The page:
1. Sometimes the promoters too can tender their shares in buyback. Not sure when and how, but an example is recent buyback by piramal healthcare. I think it depends on the board resolution.
2. The comapnies sometimes just mention a upper limit of price, which they are willing to pay for buyback, from the open market. The price limit in acutality means nothing. Sometimes it is just an attempt to talk up the share price. Example Allied Digital (which you also mentioned in your last post) . In feb 2011 they mentioned Rs.140(upper limit) as the buyback price for 20 lakh shares from the open market when the market price was in 80-90 range. The current price is around 40. I am not sure if the buyback has actually happened. Not able to find any data on it.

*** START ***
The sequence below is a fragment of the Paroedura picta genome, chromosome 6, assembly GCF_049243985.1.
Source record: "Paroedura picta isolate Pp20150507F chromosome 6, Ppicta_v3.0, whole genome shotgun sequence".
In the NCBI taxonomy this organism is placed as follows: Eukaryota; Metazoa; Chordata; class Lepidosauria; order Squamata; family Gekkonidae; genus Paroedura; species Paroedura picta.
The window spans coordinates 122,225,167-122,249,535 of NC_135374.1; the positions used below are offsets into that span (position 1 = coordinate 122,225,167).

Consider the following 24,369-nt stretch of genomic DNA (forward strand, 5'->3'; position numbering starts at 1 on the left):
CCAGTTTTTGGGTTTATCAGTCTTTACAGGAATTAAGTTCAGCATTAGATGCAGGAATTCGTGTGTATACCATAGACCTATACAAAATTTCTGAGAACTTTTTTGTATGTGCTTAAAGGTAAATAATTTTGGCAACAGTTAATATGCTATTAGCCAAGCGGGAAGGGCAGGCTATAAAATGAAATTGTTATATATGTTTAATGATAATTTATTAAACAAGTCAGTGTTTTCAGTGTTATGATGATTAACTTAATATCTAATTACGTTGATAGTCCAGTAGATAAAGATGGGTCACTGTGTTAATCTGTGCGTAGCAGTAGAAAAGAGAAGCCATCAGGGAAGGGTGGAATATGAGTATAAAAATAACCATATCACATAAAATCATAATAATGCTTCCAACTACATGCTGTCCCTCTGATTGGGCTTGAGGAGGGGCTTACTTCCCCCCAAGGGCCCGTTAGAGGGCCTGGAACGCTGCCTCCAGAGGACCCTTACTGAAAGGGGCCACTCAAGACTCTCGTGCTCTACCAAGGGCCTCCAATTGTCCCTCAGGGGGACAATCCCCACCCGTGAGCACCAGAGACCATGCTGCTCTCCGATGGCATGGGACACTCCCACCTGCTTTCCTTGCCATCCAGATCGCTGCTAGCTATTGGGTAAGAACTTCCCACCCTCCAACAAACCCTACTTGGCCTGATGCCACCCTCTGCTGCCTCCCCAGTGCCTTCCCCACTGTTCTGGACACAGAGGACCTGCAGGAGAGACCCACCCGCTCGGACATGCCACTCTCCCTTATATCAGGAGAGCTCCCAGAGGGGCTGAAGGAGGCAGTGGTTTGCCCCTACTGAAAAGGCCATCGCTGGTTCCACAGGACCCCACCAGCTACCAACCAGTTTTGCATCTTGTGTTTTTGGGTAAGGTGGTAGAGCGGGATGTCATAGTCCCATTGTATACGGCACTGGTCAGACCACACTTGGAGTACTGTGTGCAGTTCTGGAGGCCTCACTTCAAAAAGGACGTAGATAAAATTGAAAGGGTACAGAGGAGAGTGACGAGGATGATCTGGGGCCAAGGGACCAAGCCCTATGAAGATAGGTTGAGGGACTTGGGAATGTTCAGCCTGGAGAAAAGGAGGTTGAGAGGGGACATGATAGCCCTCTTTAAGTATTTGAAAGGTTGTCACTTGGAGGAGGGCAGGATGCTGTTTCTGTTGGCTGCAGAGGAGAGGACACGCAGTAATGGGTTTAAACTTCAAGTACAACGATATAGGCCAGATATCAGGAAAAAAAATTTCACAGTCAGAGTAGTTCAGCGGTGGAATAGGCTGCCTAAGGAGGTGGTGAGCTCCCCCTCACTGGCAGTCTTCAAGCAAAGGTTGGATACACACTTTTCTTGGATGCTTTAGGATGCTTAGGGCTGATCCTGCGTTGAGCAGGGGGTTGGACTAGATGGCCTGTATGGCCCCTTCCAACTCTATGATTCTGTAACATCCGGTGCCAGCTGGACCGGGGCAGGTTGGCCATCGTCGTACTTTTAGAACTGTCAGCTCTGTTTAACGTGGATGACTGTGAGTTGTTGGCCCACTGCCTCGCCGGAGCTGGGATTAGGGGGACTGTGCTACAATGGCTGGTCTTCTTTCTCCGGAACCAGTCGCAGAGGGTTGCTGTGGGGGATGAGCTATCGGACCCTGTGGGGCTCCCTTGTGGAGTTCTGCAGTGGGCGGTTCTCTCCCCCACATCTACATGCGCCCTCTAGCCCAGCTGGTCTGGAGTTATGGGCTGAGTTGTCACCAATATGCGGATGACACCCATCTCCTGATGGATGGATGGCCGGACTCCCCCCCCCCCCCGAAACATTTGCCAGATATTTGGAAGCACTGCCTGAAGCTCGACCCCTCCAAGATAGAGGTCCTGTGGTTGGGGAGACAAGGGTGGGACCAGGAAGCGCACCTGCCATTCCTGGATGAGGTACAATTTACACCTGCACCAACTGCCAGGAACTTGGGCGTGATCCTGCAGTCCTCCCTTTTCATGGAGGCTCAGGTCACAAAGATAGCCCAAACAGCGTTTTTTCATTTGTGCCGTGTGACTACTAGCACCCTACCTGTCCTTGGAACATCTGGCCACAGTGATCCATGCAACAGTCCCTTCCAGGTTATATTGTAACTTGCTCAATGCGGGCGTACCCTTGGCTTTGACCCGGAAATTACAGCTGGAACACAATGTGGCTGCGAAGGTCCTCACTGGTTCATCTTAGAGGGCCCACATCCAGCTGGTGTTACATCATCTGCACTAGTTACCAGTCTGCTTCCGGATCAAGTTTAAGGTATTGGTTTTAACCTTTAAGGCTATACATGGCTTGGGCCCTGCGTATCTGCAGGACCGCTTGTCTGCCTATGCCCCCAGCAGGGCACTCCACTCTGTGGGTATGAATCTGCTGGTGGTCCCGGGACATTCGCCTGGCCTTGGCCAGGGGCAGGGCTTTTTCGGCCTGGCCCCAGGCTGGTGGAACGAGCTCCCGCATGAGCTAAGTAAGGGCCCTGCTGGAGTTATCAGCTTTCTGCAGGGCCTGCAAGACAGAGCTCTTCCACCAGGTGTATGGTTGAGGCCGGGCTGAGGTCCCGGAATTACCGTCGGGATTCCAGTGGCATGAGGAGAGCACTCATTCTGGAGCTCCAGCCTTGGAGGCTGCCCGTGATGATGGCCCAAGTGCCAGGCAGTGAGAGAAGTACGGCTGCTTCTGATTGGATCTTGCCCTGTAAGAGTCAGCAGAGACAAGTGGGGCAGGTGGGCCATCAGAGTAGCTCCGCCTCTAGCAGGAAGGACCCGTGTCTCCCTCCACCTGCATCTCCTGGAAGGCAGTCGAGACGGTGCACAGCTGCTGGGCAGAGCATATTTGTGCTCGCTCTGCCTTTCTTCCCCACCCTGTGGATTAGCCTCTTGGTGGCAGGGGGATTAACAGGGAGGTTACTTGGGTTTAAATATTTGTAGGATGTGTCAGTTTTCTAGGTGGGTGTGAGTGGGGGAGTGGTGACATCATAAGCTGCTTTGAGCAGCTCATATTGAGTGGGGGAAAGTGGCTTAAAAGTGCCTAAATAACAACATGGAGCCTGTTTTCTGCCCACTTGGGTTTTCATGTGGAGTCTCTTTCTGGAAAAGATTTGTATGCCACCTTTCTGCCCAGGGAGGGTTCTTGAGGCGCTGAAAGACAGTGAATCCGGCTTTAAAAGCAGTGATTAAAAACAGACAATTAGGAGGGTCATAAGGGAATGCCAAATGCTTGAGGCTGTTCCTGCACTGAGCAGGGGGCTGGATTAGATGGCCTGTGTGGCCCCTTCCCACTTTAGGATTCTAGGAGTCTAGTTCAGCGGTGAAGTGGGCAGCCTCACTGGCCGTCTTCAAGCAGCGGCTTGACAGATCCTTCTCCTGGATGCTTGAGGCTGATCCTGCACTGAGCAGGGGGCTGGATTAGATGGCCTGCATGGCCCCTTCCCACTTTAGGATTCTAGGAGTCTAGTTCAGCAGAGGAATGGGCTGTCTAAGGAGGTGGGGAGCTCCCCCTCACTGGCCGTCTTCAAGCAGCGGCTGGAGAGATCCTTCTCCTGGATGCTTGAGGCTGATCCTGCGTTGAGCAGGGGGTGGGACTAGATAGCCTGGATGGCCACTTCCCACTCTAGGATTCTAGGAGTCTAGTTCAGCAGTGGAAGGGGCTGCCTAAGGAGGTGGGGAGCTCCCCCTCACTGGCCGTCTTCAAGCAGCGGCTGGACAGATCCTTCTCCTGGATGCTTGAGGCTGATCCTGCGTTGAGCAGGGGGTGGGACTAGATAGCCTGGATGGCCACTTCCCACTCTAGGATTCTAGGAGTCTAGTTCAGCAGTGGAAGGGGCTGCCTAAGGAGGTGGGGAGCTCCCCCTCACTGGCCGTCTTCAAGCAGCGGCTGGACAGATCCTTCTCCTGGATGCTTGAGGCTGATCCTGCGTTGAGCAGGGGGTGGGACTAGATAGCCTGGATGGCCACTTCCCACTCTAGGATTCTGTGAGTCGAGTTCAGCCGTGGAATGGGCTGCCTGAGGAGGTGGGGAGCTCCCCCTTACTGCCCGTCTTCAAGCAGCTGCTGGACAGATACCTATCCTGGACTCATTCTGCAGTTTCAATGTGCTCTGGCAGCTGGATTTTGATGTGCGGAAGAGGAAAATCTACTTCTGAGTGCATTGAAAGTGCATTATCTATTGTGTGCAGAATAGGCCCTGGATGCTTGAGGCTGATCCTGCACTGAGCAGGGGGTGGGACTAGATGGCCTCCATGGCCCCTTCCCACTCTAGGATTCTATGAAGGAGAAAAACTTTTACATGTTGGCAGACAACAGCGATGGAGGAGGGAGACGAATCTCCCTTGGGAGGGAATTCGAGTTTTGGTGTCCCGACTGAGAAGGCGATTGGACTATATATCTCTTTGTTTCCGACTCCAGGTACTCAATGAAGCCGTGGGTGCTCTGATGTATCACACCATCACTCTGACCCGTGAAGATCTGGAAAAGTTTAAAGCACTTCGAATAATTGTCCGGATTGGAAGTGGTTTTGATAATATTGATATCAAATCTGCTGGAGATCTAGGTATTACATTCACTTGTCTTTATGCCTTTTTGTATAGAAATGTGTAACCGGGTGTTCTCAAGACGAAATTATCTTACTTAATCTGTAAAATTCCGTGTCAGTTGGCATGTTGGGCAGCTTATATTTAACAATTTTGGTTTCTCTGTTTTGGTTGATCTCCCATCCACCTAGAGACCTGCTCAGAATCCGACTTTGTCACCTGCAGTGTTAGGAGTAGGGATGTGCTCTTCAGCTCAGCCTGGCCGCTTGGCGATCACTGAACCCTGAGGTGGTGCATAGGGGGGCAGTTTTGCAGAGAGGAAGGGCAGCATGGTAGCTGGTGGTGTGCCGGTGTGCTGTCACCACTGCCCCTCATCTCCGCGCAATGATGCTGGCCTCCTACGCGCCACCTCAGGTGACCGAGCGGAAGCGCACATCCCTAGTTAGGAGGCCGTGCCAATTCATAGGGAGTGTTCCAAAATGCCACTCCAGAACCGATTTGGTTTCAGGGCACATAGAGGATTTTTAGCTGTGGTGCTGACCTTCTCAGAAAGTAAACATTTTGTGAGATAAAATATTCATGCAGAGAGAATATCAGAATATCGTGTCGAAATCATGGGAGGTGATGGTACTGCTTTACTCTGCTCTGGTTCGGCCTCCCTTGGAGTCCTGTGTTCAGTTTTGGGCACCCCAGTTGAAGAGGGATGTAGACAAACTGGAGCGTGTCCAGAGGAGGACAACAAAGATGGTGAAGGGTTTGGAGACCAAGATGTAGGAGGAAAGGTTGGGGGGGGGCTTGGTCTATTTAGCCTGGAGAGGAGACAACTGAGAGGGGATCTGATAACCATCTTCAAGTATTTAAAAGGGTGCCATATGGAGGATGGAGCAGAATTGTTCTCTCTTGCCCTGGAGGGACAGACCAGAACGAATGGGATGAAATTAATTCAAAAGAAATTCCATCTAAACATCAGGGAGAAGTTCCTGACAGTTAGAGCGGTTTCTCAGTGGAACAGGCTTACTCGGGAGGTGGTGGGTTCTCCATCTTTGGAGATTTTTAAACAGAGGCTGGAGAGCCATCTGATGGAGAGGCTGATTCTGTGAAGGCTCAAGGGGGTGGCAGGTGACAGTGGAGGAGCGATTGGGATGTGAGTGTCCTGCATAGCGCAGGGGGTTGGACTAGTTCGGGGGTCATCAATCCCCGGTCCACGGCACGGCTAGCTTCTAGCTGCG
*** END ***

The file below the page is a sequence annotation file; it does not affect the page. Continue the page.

That’s right Raja – even management can sell their stock – that’s why I qualified my statement with a “usually” 🙂 In my mind management selling stock will raise a red flag more than anything else.
To your second point – even companies that go the tender route can decide that they are no longer interested.
All this brings the discussion on corruption and GDP in my mind. There are several economists who talk about research that shows that corruption doesn’t slow down growth, and it actually greases the engines of the economy. To me, that’s utter crap, and looking at the wrong data point. You have a situation where no one can trust anyone on anything at all, and there are stumbling blocks and opaqueness in even the smallest of things. You can’t even trust the company for a small thing like an announcement to buy back their stock – you are half the time worried that they are doing it to jack their stock prices. How is this greasing the economy? Maybe it doesn’t impact GDP but it does impact quality of decisions, and of life itself.
Sorry for the tangent man.